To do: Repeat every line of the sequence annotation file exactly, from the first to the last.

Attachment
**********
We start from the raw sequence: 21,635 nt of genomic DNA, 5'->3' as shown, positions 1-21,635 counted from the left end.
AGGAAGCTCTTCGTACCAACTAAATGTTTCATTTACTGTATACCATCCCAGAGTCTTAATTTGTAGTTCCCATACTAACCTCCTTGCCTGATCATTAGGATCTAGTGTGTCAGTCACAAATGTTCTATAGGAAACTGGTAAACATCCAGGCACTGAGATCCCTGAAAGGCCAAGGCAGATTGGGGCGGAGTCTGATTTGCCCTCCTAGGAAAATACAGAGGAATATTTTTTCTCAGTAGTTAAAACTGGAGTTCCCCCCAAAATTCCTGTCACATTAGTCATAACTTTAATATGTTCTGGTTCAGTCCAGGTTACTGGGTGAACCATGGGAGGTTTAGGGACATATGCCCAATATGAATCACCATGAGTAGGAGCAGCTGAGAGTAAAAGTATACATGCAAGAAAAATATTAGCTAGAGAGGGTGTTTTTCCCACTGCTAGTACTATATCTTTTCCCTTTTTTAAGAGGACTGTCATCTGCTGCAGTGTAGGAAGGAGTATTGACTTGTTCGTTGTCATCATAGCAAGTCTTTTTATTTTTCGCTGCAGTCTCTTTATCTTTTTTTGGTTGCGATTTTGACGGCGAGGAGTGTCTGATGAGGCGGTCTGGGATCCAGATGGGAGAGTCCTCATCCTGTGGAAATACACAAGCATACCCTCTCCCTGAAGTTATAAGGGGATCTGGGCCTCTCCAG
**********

We start from the raw sequence: 21,635 nt of genomic DNA, 5'->3' as shown, positions 1-21,635 counted from the left end.
AGGAAGCTCTTCGTACCAACTAAATGTTTCATTTACTGTATACCATCCCAGAGTCTTAATTTGTAGTTCCCATACTAACCTCCTTGCCTGATCATTAGGATCTAGTGTGTCAGTCACAAATGTTCTATAGGAAACTGGTAAACATCCAGGCACTGAGATCCCTGAAAGGCCAAGGCAGATTGGGGCGGAGTCTGATTTGCCCTCCTAGGAAAATACAGAGGAATATTTTTTCTCAGTAGTTAAAACTGGAGTTCCCCCCAAAATTCCTGTCACATTAGTCATAACTTTAATATGTTCTGGTTCAGTCCAGGTTACTGGGTGAACCATGGGAGGTTTAGGGACATATGCCCAATATGAATCACCATGAGTAGGAGCAGCTGAGAGTAAAAGTATACATGCAAGAAAAATATTAGCTAGAGAGGGTGTTTTTCCCACTGCTAGTACTATATCTTTTCCCTTTTTTAAGAGGACTGTCATCTGCTGCAGTGTAGGAAGGAGTATTGACTTGTTCGTTGTCATCATAGCAAGTCTTTTTATTTTTCGCTGCAGTCTCTTTATCTTTTTTTGGTTGCGATTTTGACGGCGAGGAGTGTCTGATGAGGCGGTCTGGGATCCAGATGGGAGAGTCCTCATCCTGTGGAAATACACAAGCATACCCTCTCCCTGAAGTTATAAGGGGATCTGGGCCTCTCCAG